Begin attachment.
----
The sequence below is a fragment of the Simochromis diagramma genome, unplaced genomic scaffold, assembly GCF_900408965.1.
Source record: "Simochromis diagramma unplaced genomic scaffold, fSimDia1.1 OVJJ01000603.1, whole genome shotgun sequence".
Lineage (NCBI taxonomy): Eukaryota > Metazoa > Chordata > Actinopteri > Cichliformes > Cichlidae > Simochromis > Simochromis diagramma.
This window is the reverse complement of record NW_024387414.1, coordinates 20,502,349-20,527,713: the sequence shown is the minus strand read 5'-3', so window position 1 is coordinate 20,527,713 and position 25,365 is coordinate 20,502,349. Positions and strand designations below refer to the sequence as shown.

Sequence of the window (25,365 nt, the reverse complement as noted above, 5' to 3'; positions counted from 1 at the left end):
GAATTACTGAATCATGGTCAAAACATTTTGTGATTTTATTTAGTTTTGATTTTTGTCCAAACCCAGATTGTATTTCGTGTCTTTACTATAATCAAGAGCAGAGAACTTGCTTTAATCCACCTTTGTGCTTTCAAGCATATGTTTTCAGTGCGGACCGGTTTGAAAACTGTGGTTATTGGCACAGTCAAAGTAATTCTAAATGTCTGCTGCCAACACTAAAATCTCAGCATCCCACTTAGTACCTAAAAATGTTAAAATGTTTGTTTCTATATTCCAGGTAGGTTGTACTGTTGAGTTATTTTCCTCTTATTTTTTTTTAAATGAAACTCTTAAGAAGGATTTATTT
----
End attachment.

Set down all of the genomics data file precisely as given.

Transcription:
The sequence below is a fragment of the Simochromis diagramma genome, unplaced genomic scaffold, assembly GCF_900408965.1.
Source record: "Simochromis diagramma unplaced genomic scaffold, fSimDia1.1 OVJJ01000603.1, whole genome shotgun sequence".
Lineage (NCBI taxonomy): Eukaryota > Metazoa > Chordata > Actinopteri > Cichliformes > Cichlidae > Simochromis > Simochromis diagramma.
This window is the reverse complement of record NW_024387414.1, coordinates 20,502,349-20,527,713: the sequence shown is the minus strand read 5'-3', so window position 1 is coordinate 20,527,713 and position 25,365 is coordinate 20,502,349. Positions and strand designations below refer to the sequence as shown.

Sequence of the window (25,365 nt, the reverse complement as noted above, 5' to 3'; positions counted from 1 at the left end):
GAATTACTGAATCATGGTCAAAACATTTTGTGATTTTATTTAGTTTTGATTTTTGTCCAAACCCAGATTGTATTTCGTGTCTTTACTATAATCAAGAGCAGAGAACTTGCTTTAATCCACCTTTGTGCTTTCAAGCATATGTTTTCAGTGCGGACCGGTTTGAAAACTGTGGTTATTGGCACAGTCAAAGTAATTCTAAATGTCTGCTGCCAACACTAAAATCTCAGCATCCCACTTAGTACCTAAAAATGTTAAAATGTTTGTTTCTATATTCCAGGTAGGTTGTACTGTTGAGTTATTTTCCTCTTATTTTTTTTTAAATGAAACTCTTAAGAAGGATTTATTT